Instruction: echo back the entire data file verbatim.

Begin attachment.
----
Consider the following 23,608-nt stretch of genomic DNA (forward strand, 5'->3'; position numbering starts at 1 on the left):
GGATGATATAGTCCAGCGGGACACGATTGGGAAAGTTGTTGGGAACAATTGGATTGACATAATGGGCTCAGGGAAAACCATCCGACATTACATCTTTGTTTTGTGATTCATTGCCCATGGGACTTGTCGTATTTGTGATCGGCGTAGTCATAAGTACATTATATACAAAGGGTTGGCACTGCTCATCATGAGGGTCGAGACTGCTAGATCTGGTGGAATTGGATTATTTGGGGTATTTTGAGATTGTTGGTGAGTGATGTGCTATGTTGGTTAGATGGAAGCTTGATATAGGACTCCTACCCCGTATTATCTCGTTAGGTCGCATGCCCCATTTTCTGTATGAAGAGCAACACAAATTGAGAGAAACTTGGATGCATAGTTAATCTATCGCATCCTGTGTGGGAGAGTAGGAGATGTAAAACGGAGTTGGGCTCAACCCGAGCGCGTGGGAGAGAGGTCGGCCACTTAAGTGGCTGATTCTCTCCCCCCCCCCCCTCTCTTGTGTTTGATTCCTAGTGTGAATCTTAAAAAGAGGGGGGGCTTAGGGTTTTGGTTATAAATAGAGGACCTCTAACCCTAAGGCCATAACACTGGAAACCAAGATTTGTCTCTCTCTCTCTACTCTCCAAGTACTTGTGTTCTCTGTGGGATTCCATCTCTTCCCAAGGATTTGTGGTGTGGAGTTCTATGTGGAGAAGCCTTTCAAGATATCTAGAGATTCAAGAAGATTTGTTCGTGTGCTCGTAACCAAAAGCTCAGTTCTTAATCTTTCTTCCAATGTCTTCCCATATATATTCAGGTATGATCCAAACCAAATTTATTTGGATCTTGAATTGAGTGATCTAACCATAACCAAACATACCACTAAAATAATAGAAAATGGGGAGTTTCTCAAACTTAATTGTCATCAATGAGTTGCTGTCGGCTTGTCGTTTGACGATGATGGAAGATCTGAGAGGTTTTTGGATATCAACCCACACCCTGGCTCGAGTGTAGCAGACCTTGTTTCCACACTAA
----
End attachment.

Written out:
Consider the following 23,608-nt stretch of genomic DNA (forward strand, 5'->3'; position numbering starts at 1 on the left):
GGATGATATAGTCCAGCGGGACACGATTGGGAAAGTTGTTGGGAACAATTGGATTGACATAATGGGCTCAGGGAAAACCATCCGACATTACATCTTTGTTTTGTGATTCATTGCCCATGGGACTTGTCGTATTTGTGATCGGCGTAGTCATAAGTACATTATATACAAAGGGTTGGCACTGCTCATCATGAGGGTCGAGACTGCTAGATCTGGTGGAATTGGATTATTTGGGGTATTTTGAGATTGTTGGTGAGTGATGTGCTATGTTGGTTAGATGGAAGCTTGATATAGGACTCCTACCCCGTATTATCTCGTTAGGTCGCATGCCCCATTTTCTGTATGAAGAGCAACACAAATTGAGAGAAACTTGGATGCATAGTTAATCTATCGCATCCTGTGTGGGAGAGTAGGAGATGTAAAACGGAGTTGGGCTCAACCCGAGCGCGTGGGAGAGAGGTCGGCCACTTAAGTGGCTGATTCTCTCCCCCCCCCCCCTCTCTTGTGTTTGATTCCTAGTGTGAATCTTAAAAAGAGGGGGGGCTTAGGGTTTTGGTTATAAATAGAGGACCTCTAACCCTAAGGCCATAACACTGGAAACCAAGATTTGTCTCTCTCTCTCTACTCTCCAAGTACTTGTGTTCTCTGTGGGATTCCATCTCTTCCCAAGGATTTGTGGTGTGGAGTTCTATGTGGAGAAGCCTTTCAAGATATCTAGAGATTCAAGAAGATTTGTTCGTGTGCTCGTAACCAAAAGCTCAGTTCTTAATCTTTCTTCCAATGTCTTCCCATATATATTCAGGTATGATCCAAACCAAATTTATTTGGATCTTGAATTGAGTGATCTAACCATAACCAAACATACCACTAAAATAATAGAAAATGGGGAGTTTCTCAAACTTAATTGTCATCAATGAGTTGCTGTCGGCTTGTCGTTTGACGATGATGGAAGATCTGAGAGGTTTTTGGATATCAACCCACACCCTGGCTCGAGTGTAGCAGACCTTGTTTCCACACTAA